Mother Hen & Independent Woman


Annalee Thorndike Mother Hen
Annalee and her giant Rhode Island Red Chicken, created for the State of New Hampshire in the early 1960s.

Free spirited, creative, and certainly artistic, Annlee Thorndike always preferred to go her own way. Today Annalee is known around the world as a doll-maker extraordinaire. But there was a time when dolls were only a part-time hobby for Annalee. Once upon a time, Annalee along with her husband Chip were chicken farmers. From chicken farming to doll making, Annalee was always a mother hen.

At one time there were 32,000 Rhode Island Red chickens roaming around the Thorndike farm in Meredith, New Hampshire. The sign at the end of the long driveway said Welcome to the Thorndike Farm: Eggs and Used Auto Parts.

But in the early 1950s, the bottom fell out of their chicken business. Chip and Annalee could no longer make a decent living selling chickens and eggs. Faced with mounting debt, they began looking for new ways to make a living. Out of necessity, Annalee would return fulltime to dollmaking.

It was at the sunlit kitchen table in the Thorndike’s farmhouse where Annalee would begin her business in earnest. The operation expanded to the larger dining room table, then the living room, and then the upstairs, until dolls spilled out of every corner of the house. Annalee was determined to turn her passion into a business.Annalee Mother Hen Thorndike Farm

Word of the petite dollmaker’s skill, and that of her enchanting dolls, slowly began to spread. It became necessary to hire a group of local women to help in the production of the dolls. Both as homemakers and as friends who gathered around Annalee’s tables, the women filled the expanding order list. Annalee continued to design and make faces for new dolls and expected her assistants to pass rigorous production standards. She established an inspection process to make sure all dolls were made to her high expectations. She became a perfectionist where her dolls were concerned.

Success and recognition came very slowly to the fledgling doll company. But little by little, doll by doll, and with lots of persistence, Annalee dolls were finding their way in the marketplace.

Annalee focused on expanding her designs and collection of faces. She was continually experimenting with how to paint faces on felt, and stretching the felt, to make sure the faces and every expression looked just right. Each doll became a painstaking process.

In 1955, Annalee and Chip incorporated the company as Annalee Mobilitee Dolls. The creative name perfectly referenced the type of doll as well as Annalee’s and Chip’s contributions to their design and construction. The company’s dolls had their earliest success as promotional decorations and displays. Many department and specialty stores started featuring the dolls in their windows and sales displays. Through rough-and-tumble determination, by the 1970s Annalee dolls were being sold in stores throughout the United States, Puerto Rico, and Canada. Annalee’s efforts in business were further recognized publicly in 1974 when she was honored as business person of the year by the United States Small Business Administration. It was the first time a woman was presented with the award. It was a vindication that all the years of toil and belief in herself and her product had all been worth it.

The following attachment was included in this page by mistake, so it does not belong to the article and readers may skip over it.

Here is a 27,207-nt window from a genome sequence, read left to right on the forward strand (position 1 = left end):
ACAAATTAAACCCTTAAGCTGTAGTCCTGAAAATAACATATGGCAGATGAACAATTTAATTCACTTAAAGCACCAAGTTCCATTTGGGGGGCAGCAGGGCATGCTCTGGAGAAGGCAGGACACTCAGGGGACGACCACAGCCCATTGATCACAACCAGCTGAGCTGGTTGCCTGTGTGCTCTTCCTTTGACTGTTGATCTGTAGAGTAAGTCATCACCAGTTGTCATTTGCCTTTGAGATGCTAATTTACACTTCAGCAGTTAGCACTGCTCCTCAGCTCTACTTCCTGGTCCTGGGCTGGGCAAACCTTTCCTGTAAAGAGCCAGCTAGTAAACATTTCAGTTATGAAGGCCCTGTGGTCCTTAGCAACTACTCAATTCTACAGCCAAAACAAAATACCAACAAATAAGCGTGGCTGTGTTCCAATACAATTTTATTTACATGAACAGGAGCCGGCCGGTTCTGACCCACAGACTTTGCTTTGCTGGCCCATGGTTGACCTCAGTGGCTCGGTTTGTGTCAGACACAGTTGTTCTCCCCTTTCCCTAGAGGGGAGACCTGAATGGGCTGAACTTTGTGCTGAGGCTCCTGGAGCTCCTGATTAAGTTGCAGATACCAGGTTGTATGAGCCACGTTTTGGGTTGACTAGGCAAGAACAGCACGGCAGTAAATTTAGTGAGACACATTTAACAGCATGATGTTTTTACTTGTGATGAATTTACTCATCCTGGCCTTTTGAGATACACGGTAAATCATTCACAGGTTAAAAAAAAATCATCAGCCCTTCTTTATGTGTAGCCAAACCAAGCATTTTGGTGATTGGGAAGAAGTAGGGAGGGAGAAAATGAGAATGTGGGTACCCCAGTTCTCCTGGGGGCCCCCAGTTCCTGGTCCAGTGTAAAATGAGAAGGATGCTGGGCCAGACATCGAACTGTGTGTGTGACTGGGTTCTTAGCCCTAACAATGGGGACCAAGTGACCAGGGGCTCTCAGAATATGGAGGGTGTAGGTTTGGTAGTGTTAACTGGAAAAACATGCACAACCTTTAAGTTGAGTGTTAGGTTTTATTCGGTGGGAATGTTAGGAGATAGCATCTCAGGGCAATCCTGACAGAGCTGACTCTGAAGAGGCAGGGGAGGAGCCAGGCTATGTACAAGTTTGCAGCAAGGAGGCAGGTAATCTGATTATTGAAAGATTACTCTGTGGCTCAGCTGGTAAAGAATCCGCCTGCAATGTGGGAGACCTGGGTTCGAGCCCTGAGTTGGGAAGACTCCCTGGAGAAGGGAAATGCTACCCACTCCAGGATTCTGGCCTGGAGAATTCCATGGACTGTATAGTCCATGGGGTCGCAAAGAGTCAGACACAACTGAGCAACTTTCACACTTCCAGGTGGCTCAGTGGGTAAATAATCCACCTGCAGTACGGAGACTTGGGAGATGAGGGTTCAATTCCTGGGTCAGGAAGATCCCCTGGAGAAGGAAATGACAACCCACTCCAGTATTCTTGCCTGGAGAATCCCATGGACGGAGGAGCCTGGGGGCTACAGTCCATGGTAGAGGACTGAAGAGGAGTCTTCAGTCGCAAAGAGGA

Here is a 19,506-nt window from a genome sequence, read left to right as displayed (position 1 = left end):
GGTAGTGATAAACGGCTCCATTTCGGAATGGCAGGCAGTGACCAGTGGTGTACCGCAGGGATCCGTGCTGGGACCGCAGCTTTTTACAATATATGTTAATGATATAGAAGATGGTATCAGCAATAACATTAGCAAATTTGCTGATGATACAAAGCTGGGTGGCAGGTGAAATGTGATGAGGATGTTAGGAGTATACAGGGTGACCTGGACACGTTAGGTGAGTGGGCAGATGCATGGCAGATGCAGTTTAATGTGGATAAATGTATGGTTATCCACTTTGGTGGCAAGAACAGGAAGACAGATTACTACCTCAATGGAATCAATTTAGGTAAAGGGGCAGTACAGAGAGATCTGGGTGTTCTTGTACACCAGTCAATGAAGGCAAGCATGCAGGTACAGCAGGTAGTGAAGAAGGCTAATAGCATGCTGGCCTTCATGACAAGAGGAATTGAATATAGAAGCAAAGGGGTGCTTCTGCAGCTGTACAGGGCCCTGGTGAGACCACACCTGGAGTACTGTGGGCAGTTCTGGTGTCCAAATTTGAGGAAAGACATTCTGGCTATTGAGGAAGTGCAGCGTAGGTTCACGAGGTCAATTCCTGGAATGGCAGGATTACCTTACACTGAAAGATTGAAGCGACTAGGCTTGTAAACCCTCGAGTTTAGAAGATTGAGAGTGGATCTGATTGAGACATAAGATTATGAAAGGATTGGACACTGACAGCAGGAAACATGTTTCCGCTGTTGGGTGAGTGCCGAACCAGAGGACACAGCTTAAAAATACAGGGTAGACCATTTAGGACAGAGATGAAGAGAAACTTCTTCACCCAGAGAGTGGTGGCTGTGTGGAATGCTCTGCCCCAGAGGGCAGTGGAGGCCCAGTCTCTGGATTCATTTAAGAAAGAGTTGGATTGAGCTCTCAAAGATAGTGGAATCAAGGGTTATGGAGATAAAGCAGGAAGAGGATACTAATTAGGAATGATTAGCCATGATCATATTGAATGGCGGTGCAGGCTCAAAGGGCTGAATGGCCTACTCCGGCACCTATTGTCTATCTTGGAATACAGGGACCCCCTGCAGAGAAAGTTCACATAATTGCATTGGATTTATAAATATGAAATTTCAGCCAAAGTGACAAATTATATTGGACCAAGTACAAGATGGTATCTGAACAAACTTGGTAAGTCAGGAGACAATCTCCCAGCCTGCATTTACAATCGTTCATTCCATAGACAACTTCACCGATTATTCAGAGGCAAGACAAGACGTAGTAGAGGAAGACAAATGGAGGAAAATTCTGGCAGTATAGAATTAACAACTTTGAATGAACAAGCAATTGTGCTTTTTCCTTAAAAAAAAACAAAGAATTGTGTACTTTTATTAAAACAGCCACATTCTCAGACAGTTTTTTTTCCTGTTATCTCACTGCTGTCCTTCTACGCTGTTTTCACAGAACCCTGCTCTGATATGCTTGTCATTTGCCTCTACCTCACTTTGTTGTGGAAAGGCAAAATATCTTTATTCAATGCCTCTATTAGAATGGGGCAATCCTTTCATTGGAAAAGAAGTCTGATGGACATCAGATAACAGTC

Annalee the chicken farmer had become Annalee the successful doll maker.

Annalee’s dolls became almost like her own children. Each design was unique and loved in its own way. And she treated the people who loved her dolls like family.

With Annalee, you always got the sense that there were no customers — only friends to which her business happened to sell dolls. Annalee’s son, Townsend Thorndike, best described how his mother viewed the process: “Sell an Annalee? No!” quipped Town, “You don’t sell an Annalee doll — you adopt it.”

And just how adoptable Annalee‘s creations have become is more evident every day. Today, years after Annalee’s passing, her dolls are still lovingly adopted and passed down from generation to generation. Annalee’s creative vision of making dolls to entertain and warm the heart has endeared her as the mother hen for doll collectors, and those who love to smile, all around the world.

Click here for more information on Annalee’s Place in Women’s History.

New Hampshire Magazine names Annalee Thorndike one of New Hampshire’s first woman entrepreneurs.

To read the complete story about Annalee and her amazing achievements, check out Behind the Smile: The Story of Annalee Thorndike, her first-ever illustrated biography.

850723 6in Mother Hen
In honor of Women’s History Month, Annalee will be releasing a  NEW 6in Mother Hen exclusive on Wednesday, March 22, 2023. Join the waitlist to be among the first to know when this collectible design is available for purchase. Mother Hen commemorates Annalee’s early days when she and her husband ran a chicken farm. We know Annalee would be very honored to have this design as part of our 2023 Exclusive Collection.